a digression on bus-tv

…and on grammar.  The bus that I’m accustomed to taking back from the IMS has a little TV which plays a program called Notícias em Movimento (News in Motion), which is often hilarious and generally always puzzling.  For one thing, one night they devoted an entire segment to a performance from a jazz-samba ensemble.  This is a muted program.  So we passengers were treated to five minutes of musicians evidently enjoying themselves very much; but, since the music was instrumental, there weren’t even subtitles to keep the visual from becoming monotonous very fast.  It was like they were so excited about the music, they’d forgotten that nobody would be able to hear it.

Last night I saw a couple segments, one of them called Nosso Português é Brasileiro (Our Portuguese is Brazilian), in which they did man-on-the-street interviews about common grammatical mistakes.  “Ontem assisti um lindo filme” was the sentence – more or less, “Yesterday I saw a lovely film” – but nobody could figure out what was wrong with it.  “Ontem fui ao cinema, e lá assisti um lindo filme,” corrected one old man.  “Yesterday I went to the cinema and there I saw a lovely film.  As I understand it, you say where you went, and then you say what you did.  That’s correct.”

The problem with the sentence, as the reporter went on to smugly explain, is that the verb assistir in the sense of “to watch” requires the preposition a.  Otherwise, it’s “to assist” or “to live.”  “Assisti um lindo filme” would be “I helped a lovely film.”  This admonishment delivered, the reporter signed off.  The Nosso Português é Brasileiro closing credits rolled, and a promo for Bus TV came on:

Você está assistindo… NOTICIAS EM MOVIMENTO!

Well, they tried.

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renew, reuse

A few nights ago I was out on Copacabana with a friend, and one of the peanut sellers came by and put down a few peanuts on a napkin on our table – a sort of sample.  “I never eat those,” my friend warned with a wrinkle of his nose.  We kept on talking, and a couple of minutes later the peanut guy came back to see if we wanted to buy any.  When we politely refused the offer, he reached over and gently took the napkin, and peanuts, and placed them on an adjacent table.  Tempting!  That is to say, while Rio may have a dearth of recycling bins, cariocas do recycle.

salve estácio

Well, there is an upside to being a redhead who speaks Portuguese:  people are absolutely flabbergasted, to the point where I was cheered in a bar in Copa for singing Palpite Infeliz* and subsequently hailed as “a representative of America singing Noel Rosa” (it sounds more impressive in Portuguese).

One lawyer seemed extraordinarily skeptical that I wasn’t somehow secretly Brazilian, and I had to explain for about fifteen minutes that, no, my university is just very good.  Well, goodness, let’s hope that the people administering the placement test next week are similarly impressed.

*After being strong-armed into it, naturally.

this post goes out to pedro

Spent the rest of yesterday editing at VideoFilmes.  It was a welcome distraction, but, as always, left with me with saudades pra caramba de the interviewees.  Things have been going very slowly on that front, unfortunately, because of scheduling issues – on Tuesday we finished the limpeza, cutting down the raw material to about 2 hours of selections that another editor will look over in the next couple days.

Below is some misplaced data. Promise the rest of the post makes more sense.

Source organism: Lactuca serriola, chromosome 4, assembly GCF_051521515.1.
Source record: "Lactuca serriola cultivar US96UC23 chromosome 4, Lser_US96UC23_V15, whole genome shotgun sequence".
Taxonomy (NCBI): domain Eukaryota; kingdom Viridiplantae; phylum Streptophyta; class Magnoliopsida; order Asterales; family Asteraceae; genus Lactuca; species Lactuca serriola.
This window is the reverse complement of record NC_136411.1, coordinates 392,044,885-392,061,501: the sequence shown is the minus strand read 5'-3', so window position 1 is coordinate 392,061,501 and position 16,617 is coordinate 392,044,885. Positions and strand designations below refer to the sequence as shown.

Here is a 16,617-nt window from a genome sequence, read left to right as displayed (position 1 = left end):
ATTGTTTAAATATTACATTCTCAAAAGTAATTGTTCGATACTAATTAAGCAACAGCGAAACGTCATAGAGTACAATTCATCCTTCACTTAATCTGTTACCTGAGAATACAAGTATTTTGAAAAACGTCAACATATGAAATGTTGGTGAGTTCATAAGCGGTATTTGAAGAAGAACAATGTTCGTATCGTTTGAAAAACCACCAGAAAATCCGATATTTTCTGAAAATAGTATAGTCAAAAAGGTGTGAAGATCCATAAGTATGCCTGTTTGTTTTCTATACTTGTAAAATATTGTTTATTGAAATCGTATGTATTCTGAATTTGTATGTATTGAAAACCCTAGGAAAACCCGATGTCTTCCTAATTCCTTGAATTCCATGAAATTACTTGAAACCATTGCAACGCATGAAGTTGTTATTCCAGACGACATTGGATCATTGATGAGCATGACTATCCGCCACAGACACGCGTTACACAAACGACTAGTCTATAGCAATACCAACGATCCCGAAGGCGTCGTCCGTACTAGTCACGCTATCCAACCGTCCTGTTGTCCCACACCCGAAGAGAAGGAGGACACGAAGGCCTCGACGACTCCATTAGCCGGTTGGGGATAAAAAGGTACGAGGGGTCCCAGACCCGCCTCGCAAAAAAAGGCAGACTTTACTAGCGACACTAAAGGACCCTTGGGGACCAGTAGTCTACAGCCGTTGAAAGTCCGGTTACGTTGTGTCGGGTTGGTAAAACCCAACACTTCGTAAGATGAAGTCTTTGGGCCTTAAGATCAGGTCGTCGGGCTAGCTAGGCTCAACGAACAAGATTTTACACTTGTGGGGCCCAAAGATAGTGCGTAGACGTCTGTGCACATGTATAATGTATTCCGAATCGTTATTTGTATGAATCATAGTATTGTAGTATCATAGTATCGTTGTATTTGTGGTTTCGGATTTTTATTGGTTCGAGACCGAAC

After packing up at VideoFilmes, I walked down to Oi Futuro Flamengo, where José Miguel Wisnik was giving a talk as part of a Forma e Sentido Contemporâneo series on poetry.  I got there about an hour and a half too early, so I walked around and took in a few of the exhibits.  The building gives the impression of straining to be ultramodern – LED-flickering walls, undulating orange couches, glass everything – but mainly it felt like the MoMA store ca. 2004.  Continue reading

real gabinete português de leitura (mas não de livros pessoais)

Just look at it.  Why in the hell did it take me so goddamn long to visit this place?

I swear I’d written down “Real Gabinete Português de Leitura” on some notepad with a list of things to do in Rio, but it must’ve gotten lost in the predeparture shuffle.  Anyway, today, finally, before heading off to VideoFilmes, I cruised up to Centro to see the RGPL for myself.  It was either that or the Museu de Arte Moderna – I could walk down to Glória from either one – but the RGPL won out after I dawdled long enough in Jardim Botânico that there was no time to give the museum a proper visit.   Continue reading

samba da ouvidor

At the recommendation of a Good Samaritan, I headed back to Centro this Saturday to catch an open-air roda de samba in the heart of historic Rio – the Samba da Ouvidor.  After getting off the bus and walking in the wrong direction for maybe half an hour, I oriented myself and found my way to the Rua do Ouvidor.  From the Lagoa to the bay, Rio is a curvy city, which tends to mess with my head navigation-wise.  Whenever I try to orient myself using the beach, I end up royally confused (near Arpoador, I can go in circles for hours); that is to say, even the geography of the place dribla as expectativas.  Anyway, better lost and nonchalant than pulling out a map and incurring the scorn of everyone within a 2-block radius, is my motto.

By this point I’m used to things not being there when or where they should be, so I braced myself for disappointment.  The street was narrow and clogged with construction equipment, and as I walked my ears kept on trying to make out a batida de samba from the clunks and thuds of heavy machinery.  Finally, just as I’d nearly given up hope, an unmistakable, gorgeous flute soared over the jackhammers.  I made a beeline for it and soon found myself standing on the fringe of a large, festive crowd.   Continue reading